Reliance Retail's acquisition of the retail business of the Future Group, the crown jewel of the company, for Rs 24,713 crore, has brought to an end the three decade-long journey of Indian retail sector's poster boy, Kishore Biyani.
In 1987, a young Marwari got frustrated by the conservative business approach of his family elders and started a garment manufacturing business, called Manz Wear. By 1997, the business was doing well enough for Biyani to open the first Pantaloons store in Kolkata. It was said to be twice the size of any other store in the city.
The brand and the stores caught the imagination of an exploding middle-class that was beginning to reap the fruits of the 1991 liberalisation. In 2001, he diversified and launched his biggest success; he started a series of supermarket stores under Big Bazaar.
Fashioned to replicate a busy and chaotic marketplace that Indians were otherwise used to, but packaged in a supermarket format, the retail chain became immensely popular and expanded fast. Over the next six years, it will add nearly 100 stores across the breadth and length of the country.
Biyani’s biggest success had come from diversification. He looked for more opportunities. He had already burnt his fingers by venturing into Bollywood and making two movies that were both, critically and commercially, panned. But like an entrepreneur, always looking out for a new opportunity, Biyani used the same risk-taking penchant to diversify further. Alas, as he would accept years later, he shouldn’t have.
In 2007, Biyani’s Future Group diversified into insurance and launched Future General Insurance. In the same year, Future Capital was formed, offering financial products, wealth management services, equity broking solutions and real estate broking. His group also ventured into real estate.
These ventures were to prove costly later. Even though he managed to recover from the 2008 global economic meltdown, entry of aggressive deep-pocketed rivals meant that the original retail king also had to keep burning cash to retain market share. But clearly, the entrepreneur had spread himself, and his business empire, too thin.
In early 2019, having diversified into many categories over the years with limited success in some of them, Biyani confessed that it was a mistake and the company would restrict itself to food, fashion and home furnishings verticals. But by then it was too late.
By March 2020, ratings agency ICRA had already placed a negative rating on Future Group’s holding company Future Corporate Resources to non-investment grade on high debt levels. Future group was burdened with net debt of about Rs 12,989 crore with all shares of promoters being pledged with lenders.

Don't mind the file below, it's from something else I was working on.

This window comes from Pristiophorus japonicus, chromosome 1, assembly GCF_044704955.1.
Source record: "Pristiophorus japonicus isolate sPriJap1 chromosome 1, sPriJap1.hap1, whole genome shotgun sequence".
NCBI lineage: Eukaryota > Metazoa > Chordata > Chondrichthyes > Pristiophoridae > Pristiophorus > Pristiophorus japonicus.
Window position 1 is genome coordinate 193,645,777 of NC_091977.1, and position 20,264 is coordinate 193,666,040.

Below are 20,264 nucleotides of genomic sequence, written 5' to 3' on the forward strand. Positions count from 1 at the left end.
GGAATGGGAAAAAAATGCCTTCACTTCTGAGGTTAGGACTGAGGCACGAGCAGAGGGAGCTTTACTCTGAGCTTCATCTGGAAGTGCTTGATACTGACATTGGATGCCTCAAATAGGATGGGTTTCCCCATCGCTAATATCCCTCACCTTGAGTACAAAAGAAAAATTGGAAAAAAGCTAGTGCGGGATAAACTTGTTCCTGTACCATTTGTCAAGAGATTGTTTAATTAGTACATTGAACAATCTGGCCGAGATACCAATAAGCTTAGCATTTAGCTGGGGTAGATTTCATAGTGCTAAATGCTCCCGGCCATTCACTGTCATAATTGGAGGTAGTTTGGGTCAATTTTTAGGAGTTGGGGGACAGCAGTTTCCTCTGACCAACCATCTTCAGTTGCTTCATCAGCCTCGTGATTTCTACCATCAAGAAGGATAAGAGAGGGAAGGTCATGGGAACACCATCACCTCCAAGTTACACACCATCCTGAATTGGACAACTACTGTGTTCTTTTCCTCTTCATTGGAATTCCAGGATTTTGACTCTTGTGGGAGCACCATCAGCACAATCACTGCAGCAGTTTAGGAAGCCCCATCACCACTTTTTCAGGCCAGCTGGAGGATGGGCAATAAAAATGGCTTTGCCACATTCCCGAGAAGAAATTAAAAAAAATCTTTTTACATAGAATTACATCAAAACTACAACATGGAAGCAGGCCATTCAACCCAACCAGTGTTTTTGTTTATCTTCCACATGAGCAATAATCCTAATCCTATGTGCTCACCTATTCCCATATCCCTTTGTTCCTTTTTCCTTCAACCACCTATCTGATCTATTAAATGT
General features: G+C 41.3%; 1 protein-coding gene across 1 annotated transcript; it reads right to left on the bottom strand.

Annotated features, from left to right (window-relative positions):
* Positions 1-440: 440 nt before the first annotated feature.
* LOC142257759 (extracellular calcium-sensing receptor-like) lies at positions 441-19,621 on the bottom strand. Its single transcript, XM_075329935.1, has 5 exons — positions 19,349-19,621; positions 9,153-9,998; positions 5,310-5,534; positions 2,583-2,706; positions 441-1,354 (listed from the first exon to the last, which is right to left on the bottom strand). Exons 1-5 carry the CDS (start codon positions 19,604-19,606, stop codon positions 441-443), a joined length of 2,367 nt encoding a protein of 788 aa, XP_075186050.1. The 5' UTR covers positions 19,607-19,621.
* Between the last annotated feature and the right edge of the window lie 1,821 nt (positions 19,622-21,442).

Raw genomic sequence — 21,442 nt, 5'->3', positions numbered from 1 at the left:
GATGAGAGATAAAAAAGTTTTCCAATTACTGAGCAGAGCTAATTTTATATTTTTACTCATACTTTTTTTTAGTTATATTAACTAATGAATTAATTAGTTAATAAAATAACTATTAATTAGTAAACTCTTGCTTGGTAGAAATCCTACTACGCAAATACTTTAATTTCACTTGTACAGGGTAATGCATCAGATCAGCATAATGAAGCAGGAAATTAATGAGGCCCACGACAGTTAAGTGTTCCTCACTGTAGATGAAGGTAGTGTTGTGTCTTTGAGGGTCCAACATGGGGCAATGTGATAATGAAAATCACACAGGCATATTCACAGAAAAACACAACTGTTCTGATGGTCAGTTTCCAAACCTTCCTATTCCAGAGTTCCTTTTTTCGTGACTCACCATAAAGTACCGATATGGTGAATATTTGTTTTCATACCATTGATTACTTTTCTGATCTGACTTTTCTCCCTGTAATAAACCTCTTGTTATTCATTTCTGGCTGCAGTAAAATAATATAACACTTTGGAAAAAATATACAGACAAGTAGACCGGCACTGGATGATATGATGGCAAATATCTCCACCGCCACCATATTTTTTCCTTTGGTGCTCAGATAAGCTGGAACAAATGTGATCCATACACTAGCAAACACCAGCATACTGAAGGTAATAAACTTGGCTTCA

A graduate from HR College in Mumbai, and hailing from a business family that was originally from Rajasthan, Biyani started his entrepreneurial journey by making readymade trousers in the late 1980s but his retail journey only started in the late 1990s when he set up a Pantaloons store and a Big Bazaar in Calcutta.
Biyani’s strategy was to depend heavily on white-label FMCG, produced under Future Consumer Enterprises, and offer the cheapest and best groceries in his shops. While he will continue stocking FMCG products made by others like ITC and Hindustan Unilever (HUL), his own labels allowed him to offer the highest value proposition while simultaneously protecting his margins. Biyani thought it will become a huge revenue and profit generator, and the most crucial part of his strategy.
He brought in more formats and labels - Pantaloons, Big Bazaar, Food Bazaar and Central. In late 2009, Biyani was forced to restructure the group by de-merging the non-retail assets. He focussed only on four formats rather than 24. The retained ones were - Pantaloons, Central, Big Bazaar and Food Bazaar. But the debt problem refused to go away.
In April 2012, the debt for the core retail business sored to Rs 5,800 crore and the net debt-equity ratio at 1.8x. The debt was nearly 55 percent of the FY12 EBITDA. The same year, he sold off his first success, Pantaloons, to the Aditya Birla group for Rs 1,600 crore. Even as he was caught up to clean the debt pile – including a futile attempt to divest the insurance business to L&T - consumer was moving on to online shopping.
By March 2020, it was clear that Biyani was struggling to keep his business afloat. Future Retail was downgraded, debt had piled up even more, and the entrepreneur’s net worth, according to Forbes India, had fallen to $400 million, from about $1.7 billion just a year ago.
While he and his family held 33.5 percent stake in Future Group, nearly all of it was pledged to lenders.
It didn’t help that from the end of March, the country went into a lockdown post the COVID-19 disruption. Even though outlets selling essentials could be opened, consumers preferred their neighbourhood shops, or opted for online players. Big Bazaar outlets were mostly located in malls, which opened much later, and continue to struggle to get footfalls. The impact was telling on the company’s stock, which plummeted by over 80 percent in a matter of four months.
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